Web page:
Friday, December 13, 2002
Grossman could be Florida's best
By Bob Griese
Special to ABC Sports Online
The FedEx Orange Bowl is going to be a contrast of two offensive styles -- Florida's Fun 'N Gun and Maryland's run-oriented game. Here are the players who will lead their teams on Jan. 2 (ABC, 8 p.m. ET).
Maryland's offense is built around the running game. The Terps want to run first and pass second. They were just eighth in the ACC in passing and second in rushing. They scored 33 rushing TDs and 13 by the pass.
What is giving Maryland hope is that Tennessee ran the ball so well on Florida. The offensive line isn't as good as Tennessee's, but it's pretty good.
Bruce Perry is the key. Not only does he run the ball well (1,242 yards, 10 TDs), but he is also an excellent receiver. He caught 40 passes and two TDs. He's a main guy for Maryland.
Perry's strengths are his quickness and escapability. His liability is his size. He can't carry the ball a lot because he's only 5-foot-9, 190 pounds and gets beat up a lot. If you use him too much in one game, you may not have him for the next game. That's not the case against Florida because he will have the whole offseason to recover. His backup, Marc Riley, is a big back (6-3, 218 pounds).
Perry is the one who makes them go. He is the best player on this offense. He's the big-play guy. He can take it all the way. But Maryland won't be able to run left-to-right because of Florida's speed. The Terps have to run up the middle between the tackles.
The Terps will run some option, which sends chills down the backs of all defensive coordinators when they find out an offense will run the option. That means that they have to adjust to make sure every scheme they have is good against the option.
Maryland wants to control the ball. The Terps can't outscore Florida. They average 36 points per game, but they want to run the ball, and keep their defense off the field. They can't move the ball 80 yards each drive. They need help from their defense and special teams. That's what they got all year.
Rex Grossman didn't play a lot last year, and he went into the spring battling Brock Berlin for the starting job. In fact, Berlin was ahead of him coming out of the spring. Steve Spurrier said he would decide in the summer when they came back. Grossman played lights out. Berlin has nine TDs and only one interception while completing 60 percent of his passes this season. And he's the backup.
If you have talent and you're in the quarterback system for Florida with Spurrier on the sideline pushing the buttons, that's a pretty good situation to be in.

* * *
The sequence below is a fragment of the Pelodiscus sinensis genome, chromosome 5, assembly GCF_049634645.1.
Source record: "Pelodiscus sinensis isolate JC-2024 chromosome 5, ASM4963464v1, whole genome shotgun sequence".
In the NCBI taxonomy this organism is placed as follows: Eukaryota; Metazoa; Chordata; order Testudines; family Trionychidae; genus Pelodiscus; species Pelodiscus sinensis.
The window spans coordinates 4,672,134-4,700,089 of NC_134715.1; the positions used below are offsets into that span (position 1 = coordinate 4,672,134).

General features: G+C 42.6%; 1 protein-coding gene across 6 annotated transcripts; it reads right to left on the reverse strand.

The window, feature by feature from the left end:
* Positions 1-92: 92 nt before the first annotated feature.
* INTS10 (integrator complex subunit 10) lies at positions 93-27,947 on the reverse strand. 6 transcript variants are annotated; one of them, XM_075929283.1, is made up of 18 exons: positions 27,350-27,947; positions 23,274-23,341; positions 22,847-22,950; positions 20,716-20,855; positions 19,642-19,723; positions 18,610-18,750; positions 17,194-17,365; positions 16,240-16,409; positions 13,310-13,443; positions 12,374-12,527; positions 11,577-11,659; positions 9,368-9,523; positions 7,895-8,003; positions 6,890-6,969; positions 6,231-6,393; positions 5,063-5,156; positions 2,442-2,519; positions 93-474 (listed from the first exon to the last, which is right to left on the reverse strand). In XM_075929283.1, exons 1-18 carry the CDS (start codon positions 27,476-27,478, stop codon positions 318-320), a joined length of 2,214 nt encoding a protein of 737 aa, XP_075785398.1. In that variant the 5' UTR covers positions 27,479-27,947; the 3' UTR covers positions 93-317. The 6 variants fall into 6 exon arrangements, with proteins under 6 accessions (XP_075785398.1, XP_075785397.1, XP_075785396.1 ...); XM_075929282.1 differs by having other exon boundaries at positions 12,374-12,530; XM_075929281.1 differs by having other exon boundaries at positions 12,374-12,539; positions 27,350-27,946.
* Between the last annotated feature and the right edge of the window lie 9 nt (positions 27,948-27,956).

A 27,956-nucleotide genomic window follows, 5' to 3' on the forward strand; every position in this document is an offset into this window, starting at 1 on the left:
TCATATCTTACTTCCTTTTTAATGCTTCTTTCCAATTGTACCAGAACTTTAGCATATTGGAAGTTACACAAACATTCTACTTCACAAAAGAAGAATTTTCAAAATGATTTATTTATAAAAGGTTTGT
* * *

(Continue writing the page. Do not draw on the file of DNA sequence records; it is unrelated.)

Grossman's had a great year. He was the SEC Offensive Player of the Year. He probably throws the football as well as anybody ever at Florida. He's only a redshirt sophomore, and he could have two more years at Florida. He could come out of Gainesville holding every record, and maybe be the best that was ever there.
He has a lot of room for improvement. He still needs to mature in making decisions at the line of scrimmage, getting Florida out of potential bad plays, and reading coverages. He doesn't scramble real well, but he can throw the ball as well as anyone in the country.
He can see it, get rid of it and throw the football. That's what he does best. He does it better than Danny Wuerrfel or anybody that ever played at Florida.
Maryland plays defense different than most teams. The Terrapins use a three-man line with five and six defensive backs. They blitz a lot, and give a lot of different looks. They are disruptive and try to confuse the offense. The good thing for Grossman and the Gators is that they have had a month to study for it. The bad news is that Maryland has had a month to study Florida's offense.
The Terps are a containing type defense. They will blitz you a lot and try to knock you off-balance. They don't give up any big plays. They led the ACC in sacks, interceptions and takeaways, and are fourth in the nation in turnover margin (+16).
They need to confuse Grossman, blitz him, come at him in different angles. The key is whether or not Grossman can handle it and not turn it over.
Bob Griese will do the analysis of the FedEx Orange Bowl on ABC with Brad Nessler and Lynn Swann. He is a regular contributor to ABC Sports Online.